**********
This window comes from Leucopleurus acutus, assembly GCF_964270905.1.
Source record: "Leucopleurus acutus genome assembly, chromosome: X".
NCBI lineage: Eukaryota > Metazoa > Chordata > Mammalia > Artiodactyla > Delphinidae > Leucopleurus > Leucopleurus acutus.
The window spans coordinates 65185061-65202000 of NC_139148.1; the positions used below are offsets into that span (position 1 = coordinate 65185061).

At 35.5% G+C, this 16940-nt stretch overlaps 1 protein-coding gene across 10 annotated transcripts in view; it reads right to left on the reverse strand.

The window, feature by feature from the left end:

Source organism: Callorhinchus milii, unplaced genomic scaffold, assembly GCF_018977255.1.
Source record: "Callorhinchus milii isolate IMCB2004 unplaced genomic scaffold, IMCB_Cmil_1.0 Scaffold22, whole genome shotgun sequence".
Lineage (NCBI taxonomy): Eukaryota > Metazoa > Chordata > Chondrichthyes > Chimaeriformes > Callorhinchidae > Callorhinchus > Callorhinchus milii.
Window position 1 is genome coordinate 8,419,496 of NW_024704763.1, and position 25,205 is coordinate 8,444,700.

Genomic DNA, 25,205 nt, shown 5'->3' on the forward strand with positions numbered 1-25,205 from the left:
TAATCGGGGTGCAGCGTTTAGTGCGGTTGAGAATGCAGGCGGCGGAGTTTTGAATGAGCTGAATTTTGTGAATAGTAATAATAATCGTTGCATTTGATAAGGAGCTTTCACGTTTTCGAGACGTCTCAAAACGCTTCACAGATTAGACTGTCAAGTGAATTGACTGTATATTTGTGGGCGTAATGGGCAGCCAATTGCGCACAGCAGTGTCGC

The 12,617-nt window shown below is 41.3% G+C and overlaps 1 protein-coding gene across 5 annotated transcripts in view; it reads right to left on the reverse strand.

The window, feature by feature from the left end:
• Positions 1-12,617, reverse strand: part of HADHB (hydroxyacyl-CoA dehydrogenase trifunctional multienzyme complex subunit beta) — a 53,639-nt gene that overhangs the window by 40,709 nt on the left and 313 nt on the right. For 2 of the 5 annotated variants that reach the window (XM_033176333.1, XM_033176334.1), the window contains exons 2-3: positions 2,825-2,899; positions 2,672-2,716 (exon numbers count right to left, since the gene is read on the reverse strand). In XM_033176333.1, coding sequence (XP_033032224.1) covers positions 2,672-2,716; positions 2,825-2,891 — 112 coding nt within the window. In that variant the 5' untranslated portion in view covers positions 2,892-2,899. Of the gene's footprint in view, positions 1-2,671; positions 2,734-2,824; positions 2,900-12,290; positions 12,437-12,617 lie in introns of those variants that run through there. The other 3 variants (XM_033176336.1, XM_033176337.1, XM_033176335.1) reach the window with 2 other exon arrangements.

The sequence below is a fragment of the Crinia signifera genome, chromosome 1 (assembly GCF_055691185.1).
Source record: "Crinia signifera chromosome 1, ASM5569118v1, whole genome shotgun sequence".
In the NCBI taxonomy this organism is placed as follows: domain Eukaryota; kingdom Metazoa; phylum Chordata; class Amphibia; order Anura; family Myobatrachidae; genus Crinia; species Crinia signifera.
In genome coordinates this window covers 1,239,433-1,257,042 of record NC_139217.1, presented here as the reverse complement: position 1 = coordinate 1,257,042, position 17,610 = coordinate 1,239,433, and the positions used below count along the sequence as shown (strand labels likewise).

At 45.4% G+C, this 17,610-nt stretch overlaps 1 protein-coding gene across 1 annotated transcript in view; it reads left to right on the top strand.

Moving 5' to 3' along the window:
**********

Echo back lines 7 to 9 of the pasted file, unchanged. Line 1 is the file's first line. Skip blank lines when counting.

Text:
Source organism: Callorhinchus milii, unplaced genomic scaffold, assembly GCF_018977255.1.
Source record: "Callorhinchus milii isolate IMCB2004 unplaced genomic scaffold, IMCB_Cmil_1.0 Scaffold22, whole genome shotgun sequence".
Lineage (NCBI taxonomy): Eukaryota > Metazoa > Chordata > Chondrichthyes > Chimaeriformes > Callorhinchidae > Callorhinchus > Callorhinchus milii.